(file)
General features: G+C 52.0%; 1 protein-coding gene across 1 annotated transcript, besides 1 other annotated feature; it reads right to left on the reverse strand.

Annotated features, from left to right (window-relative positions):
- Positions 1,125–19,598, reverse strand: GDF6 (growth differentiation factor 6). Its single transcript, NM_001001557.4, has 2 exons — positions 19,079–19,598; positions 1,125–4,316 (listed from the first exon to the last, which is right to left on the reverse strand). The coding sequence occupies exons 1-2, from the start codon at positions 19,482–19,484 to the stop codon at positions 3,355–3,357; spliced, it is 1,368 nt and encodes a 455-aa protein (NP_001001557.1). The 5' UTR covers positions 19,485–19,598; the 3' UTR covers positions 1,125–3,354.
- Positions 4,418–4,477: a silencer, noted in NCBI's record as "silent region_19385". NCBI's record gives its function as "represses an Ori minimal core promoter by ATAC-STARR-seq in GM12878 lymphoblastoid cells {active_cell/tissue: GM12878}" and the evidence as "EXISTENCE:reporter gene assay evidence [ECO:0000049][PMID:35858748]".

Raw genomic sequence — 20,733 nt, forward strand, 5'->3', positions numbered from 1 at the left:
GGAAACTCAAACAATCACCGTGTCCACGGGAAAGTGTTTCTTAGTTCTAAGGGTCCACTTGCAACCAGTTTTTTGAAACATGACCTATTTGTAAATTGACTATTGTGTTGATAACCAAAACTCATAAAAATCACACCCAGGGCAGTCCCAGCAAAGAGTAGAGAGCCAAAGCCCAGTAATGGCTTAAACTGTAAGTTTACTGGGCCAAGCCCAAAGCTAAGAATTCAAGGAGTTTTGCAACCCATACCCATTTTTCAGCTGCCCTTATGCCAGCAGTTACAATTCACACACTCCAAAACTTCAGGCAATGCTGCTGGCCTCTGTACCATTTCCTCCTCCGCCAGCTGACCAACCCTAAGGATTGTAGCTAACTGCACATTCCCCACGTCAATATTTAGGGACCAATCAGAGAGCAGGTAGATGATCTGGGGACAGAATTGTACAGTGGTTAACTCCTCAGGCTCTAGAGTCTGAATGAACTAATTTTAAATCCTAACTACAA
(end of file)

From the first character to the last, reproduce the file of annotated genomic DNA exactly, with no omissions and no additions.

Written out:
General features: G+C 52.0%; 1 protein-coding gene across 1 annotated transcript, besides 1 other annotated feature; it reads right to left on the reverse strand.

Annotated features, from left to right (window-relative positions):
- Positions 1,125–19,598, reverse strand: GDF6 (growth differentiation factor 6). Its single transcript, NM_001001557.4, has 2 exons — positions 19,079–19,598; positions 1,125–4,316 (listed from the first exon to the last, which is right to left on the reverse strand). The coding sequence occupies exons 1-2, from the start codon at positions 19,482–19,484 to the stop codon at positions 3,355–3,357; spliced, it is 1,368 nt and encodes a 455-aa protein (NP_001001557.1). The 5' UTR covers positions 19,485–19,598; the 3' UTR covers positions 1,125–3,354.
- Positions 4,418–4,477: a silencer, noted in NCBI's record as "silent region_19385". NCBI's record gives its function as "represses an Ori minimal core promoter by ATAC-STARR-seq in GM12878 lymphoblastoid cells {active_cell/tissue: GM12878}" and the evidence as "EXISTENCE:reporter gene assay evidence [ECO:0000049][PMID:35858748]".

Raw genomic sequence — 20,733 nt, forward strand, 5'->3', positions numbered from 1 at the left:
GGAAACTCAAACAATCACCGTGTCCACGGGAAAGTGTTTCTTAGTTCTAAGGGTCCACTTGCAACCAGTTTTTTGAAACATGACCTATTTGTAAATTGACTATTGTGTTGATAACCAAAACTCATAAAAATCACACCCAGGGCAGTCCCAGCAAAGAGTAGAGAGCCAAAGCCCAGTAATGGCTTAAACTGTAAGTTTACTGGGCCAAGCCCAAAGCTAAGAATTCAAGGAGTTTTGCAACCCATACCCATTTTTCAGCTGCCCTTATGCCAGCAGTTACAATTCACACACTCCAAAACTTCAGGCAATGCTGCTGGCCTCTGTACCATTTCCTCCTCCGCCAGCTGACCAACCCTAAGGATTGTAGCTAACTGCACATTCCCCACGTCAATATTTAGGGACCAATCAGAGAGCAGGTAGATGATCTGGGGACAGAATTGTACAGTGGTTAACTCCTCAGGCTCTAGAGTCTGAATGAACTAATTTTAAATCCTAACTACAA